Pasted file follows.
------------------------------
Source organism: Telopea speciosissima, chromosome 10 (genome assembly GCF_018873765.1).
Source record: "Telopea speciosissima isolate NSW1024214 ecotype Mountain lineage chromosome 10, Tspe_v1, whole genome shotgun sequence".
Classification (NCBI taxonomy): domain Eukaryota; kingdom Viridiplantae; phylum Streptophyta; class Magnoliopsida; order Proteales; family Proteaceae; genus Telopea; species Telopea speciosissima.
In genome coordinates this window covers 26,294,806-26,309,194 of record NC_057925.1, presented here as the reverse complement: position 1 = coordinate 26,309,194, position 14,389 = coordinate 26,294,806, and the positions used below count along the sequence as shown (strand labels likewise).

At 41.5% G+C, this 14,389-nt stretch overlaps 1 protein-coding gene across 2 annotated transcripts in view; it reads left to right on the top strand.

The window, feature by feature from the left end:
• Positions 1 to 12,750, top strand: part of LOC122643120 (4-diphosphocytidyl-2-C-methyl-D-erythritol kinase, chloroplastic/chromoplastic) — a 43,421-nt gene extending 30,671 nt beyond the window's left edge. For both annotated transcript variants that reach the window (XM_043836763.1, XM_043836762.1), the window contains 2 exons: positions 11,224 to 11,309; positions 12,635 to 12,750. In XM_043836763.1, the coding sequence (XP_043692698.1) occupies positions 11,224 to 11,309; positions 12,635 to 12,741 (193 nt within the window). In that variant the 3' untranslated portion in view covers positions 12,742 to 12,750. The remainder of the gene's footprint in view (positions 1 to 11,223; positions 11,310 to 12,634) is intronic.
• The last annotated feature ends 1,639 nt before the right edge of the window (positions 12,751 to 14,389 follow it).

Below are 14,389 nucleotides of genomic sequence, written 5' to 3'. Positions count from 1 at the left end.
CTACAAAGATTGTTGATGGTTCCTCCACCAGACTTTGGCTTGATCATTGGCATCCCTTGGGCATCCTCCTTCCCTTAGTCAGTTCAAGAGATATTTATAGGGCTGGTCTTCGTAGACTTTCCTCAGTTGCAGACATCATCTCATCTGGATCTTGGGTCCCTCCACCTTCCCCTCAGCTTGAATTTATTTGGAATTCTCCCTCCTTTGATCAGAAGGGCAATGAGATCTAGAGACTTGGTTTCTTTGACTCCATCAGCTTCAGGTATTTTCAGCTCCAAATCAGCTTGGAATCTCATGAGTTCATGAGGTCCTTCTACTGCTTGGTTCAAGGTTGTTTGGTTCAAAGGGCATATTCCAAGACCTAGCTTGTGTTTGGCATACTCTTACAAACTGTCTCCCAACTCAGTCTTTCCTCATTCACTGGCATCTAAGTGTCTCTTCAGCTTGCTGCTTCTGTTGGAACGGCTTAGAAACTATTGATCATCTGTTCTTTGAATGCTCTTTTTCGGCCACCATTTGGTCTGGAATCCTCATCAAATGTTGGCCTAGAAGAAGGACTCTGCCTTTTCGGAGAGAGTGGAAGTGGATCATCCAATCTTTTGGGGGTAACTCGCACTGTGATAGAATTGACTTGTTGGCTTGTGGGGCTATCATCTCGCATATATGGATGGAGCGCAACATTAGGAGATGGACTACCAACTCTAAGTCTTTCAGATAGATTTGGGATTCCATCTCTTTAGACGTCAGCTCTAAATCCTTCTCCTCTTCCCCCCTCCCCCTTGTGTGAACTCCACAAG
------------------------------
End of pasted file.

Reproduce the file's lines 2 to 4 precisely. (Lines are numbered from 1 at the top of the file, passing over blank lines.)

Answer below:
Source record: "Telopea speciosissima isolate NSW1024214 ecotype Mountain lineage chromosome 10, Tspe_v1, whole genome shotgun sequence".
Classification (NCBI taxonomy): domain Eukaryota; kingdom Viridiplantae; phylum Streptophyta; class Magnoliopsida; order Proteales; family Proteaceae; genus Telopea; species Telopea speciosissima.
In genome coordinates this window covers 26,294,806-26,309,194 of record NC_057925.1, presented here as the reverse complement: position 1 = coordinate 26,309,194, position 14,389 = coordinate 26,294,806, and the positions used below count along the sequence as shown (strand labels likewise).